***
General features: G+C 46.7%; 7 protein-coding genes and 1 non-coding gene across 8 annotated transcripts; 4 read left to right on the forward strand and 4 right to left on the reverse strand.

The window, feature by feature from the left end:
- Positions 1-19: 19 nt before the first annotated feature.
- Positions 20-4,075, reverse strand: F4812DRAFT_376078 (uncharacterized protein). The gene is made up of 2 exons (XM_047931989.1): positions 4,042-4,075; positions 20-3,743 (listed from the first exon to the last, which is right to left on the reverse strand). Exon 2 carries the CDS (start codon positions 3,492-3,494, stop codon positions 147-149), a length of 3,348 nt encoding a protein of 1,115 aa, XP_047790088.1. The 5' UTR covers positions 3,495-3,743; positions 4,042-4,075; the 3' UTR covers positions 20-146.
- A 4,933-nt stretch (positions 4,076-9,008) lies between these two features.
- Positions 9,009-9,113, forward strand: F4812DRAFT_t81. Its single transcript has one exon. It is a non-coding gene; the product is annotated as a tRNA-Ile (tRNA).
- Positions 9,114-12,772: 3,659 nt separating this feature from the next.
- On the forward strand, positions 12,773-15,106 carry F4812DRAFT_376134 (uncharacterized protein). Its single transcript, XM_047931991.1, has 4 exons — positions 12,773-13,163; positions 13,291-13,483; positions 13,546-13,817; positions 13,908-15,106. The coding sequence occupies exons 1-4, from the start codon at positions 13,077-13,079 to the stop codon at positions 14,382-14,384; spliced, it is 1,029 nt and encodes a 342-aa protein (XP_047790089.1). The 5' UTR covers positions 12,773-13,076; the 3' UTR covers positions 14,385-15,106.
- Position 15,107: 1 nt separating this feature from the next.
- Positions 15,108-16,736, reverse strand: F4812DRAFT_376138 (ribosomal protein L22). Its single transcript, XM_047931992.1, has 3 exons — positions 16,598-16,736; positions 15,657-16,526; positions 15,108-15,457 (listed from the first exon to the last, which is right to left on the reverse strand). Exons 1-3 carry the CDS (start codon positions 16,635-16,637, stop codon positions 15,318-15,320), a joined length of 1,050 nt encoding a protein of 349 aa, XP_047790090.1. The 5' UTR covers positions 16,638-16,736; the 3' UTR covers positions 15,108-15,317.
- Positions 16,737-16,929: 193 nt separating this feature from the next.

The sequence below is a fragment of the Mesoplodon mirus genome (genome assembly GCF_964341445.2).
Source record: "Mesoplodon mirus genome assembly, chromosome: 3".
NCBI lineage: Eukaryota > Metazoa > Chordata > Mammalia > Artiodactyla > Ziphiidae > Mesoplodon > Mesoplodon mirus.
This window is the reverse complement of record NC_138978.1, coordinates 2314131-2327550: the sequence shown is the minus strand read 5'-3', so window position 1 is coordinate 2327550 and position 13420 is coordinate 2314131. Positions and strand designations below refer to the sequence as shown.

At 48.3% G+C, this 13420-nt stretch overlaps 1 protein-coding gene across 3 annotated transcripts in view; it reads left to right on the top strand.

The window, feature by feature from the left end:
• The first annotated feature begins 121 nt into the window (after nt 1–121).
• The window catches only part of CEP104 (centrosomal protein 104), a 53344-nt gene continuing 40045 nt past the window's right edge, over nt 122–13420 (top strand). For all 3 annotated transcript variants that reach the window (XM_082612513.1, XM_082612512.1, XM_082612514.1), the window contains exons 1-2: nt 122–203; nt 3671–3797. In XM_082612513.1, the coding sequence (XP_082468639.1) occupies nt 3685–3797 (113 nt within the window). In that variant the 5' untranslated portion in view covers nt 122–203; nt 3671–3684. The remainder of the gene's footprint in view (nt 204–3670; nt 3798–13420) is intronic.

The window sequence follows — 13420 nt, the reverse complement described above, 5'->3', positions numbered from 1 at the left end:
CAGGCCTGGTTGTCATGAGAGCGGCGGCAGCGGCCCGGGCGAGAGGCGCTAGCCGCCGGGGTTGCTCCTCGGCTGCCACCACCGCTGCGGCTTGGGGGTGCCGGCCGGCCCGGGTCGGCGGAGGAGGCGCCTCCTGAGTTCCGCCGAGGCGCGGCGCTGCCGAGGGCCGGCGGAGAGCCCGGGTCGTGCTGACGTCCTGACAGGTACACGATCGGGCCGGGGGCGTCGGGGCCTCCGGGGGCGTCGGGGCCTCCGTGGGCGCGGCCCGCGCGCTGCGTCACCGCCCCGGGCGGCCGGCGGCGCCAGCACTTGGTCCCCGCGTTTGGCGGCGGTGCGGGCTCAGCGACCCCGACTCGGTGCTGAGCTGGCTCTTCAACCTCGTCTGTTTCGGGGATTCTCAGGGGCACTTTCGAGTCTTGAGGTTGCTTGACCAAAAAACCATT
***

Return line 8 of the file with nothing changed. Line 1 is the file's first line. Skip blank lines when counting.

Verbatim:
- On the forward strand, positions 12,773-15,106 carry F4812DRAFT_376134 (uncharacterized protein). Its single transcript, XM_047931991.1, has 4 exons — positions 12,773-13,163; positions 13,291-13,483; positions 13,546-13,817; positions 13,908-15,106. The coding sequence occupies exons 1-4, from the start codon at positions 13,077-13,079 to the stop codon at positions 14,382-14,384; spliced, it is 1,029 nt and encodes a 342-aa protein (XP_047790089.1). The 5' UTR covers positions 12,773-13,076; the 3' UTR covers positions 14,385-15,106.